J. Golden Kimball
J. Golden Kimball found himself in a dilemma. He sought counsel and was told to fast and pray. What was he fasting and praying for?
a. The girl he should marry
b. If he should fulfill a mission
c. If he should pay his tithing or his bills
d. If he should join the church
B Other ministers speaking to his people
Owenite socialist John Finch visited Nauvoo in September 1843 and commented on the tolerance Joseph Smith showed toward other religions. Finch wrote that Joseph Smith was “liberal and charitable, in speaking of other sects, said he considered that the great principle of Christianity was love, and affirmed that there was more of this love-spirit among his followers than is to be found in any other sect.” Finch was impressed that Joseph requested him to stay in Nauvoo and deliver lectures on his beliefs to his people. He stated, “Joe Smith was in the practice of inviting strangers, who visited Nauvoo, of every shade of politics or religion, to lecture to his people. An Unitarian minister, from Boston, was to lecture to them the following Sunday. He said that he allowed liberty of conscience to all, and was not afraid of any party drawing his people away from him.”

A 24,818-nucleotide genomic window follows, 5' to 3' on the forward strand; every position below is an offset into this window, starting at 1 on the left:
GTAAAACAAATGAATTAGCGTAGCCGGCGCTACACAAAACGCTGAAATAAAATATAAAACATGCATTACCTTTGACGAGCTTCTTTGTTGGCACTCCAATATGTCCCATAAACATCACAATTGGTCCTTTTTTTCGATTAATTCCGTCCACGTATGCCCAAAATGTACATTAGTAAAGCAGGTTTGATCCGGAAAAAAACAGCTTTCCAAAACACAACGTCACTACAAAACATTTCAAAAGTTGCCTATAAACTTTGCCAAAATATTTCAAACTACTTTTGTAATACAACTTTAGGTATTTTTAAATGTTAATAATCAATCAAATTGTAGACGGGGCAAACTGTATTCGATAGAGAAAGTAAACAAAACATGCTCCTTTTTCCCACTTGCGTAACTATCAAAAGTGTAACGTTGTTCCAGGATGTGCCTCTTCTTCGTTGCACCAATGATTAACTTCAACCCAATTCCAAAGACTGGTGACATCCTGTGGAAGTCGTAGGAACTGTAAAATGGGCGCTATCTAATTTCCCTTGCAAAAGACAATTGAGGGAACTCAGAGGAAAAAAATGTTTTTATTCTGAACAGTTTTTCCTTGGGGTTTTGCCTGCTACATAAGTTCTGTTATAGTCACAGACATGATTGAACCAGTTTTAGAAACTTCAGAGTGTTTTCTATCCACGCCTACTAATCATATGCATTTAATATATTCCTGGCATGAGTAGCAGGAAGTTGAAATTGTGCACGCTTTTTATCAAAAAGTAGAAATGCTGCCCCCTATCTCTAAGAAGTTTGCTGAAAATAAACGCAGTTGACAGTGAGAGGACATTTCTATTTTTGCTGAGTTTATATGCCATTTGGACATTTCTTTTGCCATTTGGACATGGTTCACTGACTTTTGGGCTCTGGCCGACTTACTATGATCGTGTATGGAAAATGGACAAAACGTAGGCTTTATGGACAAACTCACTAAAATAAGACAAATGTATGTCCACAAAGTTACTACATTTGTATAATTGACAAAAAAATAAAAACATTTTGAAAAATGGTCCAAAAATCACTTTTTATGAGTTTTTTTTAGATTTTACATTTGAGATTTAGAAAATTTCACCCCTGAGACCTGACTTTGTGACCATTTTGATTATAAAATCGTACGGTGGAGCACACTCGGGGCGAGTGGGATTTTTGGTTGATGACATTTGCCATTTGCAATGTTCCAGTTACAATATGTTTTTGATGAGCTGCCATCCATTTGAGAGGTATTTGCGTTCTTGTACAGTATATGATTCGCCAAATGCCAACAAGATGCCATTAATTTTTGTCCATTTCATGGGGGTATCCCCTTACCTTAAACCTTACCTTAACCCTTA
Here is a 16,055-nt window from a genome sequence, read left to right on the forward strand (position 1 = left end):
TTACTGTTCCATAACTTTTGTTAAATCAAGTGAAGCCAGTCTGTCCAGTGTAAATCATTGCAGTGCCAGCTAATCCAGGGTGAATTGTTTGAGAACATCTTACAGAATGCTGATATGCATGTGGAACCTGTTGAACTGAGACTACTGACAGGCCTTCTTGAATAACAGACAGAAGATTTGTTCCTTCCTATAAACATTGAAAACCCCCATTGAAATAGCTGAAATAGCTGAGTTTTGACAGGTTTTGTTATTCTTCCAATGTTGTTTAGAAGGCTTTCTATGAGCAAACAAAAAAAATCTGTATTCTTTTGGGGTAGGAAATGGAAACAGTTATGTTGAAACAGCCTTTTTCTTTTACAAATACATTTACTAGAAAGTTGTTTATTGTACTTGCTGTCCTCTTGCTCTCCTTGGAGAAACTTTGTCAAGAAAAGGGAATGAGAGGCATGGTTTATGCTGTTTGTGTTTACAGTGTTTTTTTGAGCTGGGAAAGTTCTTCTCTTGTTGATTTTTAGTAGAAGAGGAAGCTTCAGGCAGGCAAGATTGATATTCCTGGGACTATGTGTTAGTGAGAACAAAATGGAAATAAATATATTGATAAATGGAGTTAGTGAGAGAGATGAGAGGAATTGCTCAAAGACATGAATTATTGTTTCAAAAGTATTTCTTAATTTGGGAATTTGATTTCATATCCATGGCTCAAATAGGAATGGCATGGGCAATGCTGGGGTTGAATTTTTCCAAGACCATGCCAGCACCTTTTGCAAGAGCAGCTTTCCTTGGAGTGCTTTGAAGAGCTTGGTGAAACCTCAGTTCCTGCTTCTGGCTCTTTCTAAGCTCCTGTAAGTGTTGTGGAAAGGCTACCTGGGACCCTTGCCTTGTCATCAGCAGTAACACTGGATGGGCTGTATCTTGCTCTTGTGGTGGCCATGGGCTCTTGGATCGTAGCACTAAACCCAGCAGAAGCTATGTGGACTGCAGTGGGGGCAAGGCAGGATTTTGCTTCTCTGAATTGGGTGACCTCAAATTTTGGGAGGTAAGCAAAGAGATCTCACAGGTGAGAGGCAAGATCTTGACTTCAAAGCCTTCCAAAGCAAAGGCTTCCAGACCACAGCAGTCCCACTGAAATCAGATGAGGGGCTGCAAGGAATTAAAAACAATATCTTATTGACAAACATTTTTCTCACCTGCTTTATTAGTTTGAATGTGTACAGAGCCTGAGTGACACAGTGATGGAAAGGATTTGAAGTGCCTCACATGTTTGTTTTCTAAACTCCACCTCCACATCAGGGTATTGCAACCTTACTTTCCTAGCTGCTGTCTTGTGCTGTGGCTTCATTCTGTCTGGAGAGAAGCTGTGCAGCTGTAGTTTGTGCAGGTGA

Matthew J. Grow, Ronald K. Esplin, Mark Ashurst-McGee, Gerrit J. Dirkmaat, and Jeffrey D. Mahas, Minutes of the Afternoon Meeting of the Council of Fifty, April 11, 1844, BYU Studies, Vol. 55, No. 3 24.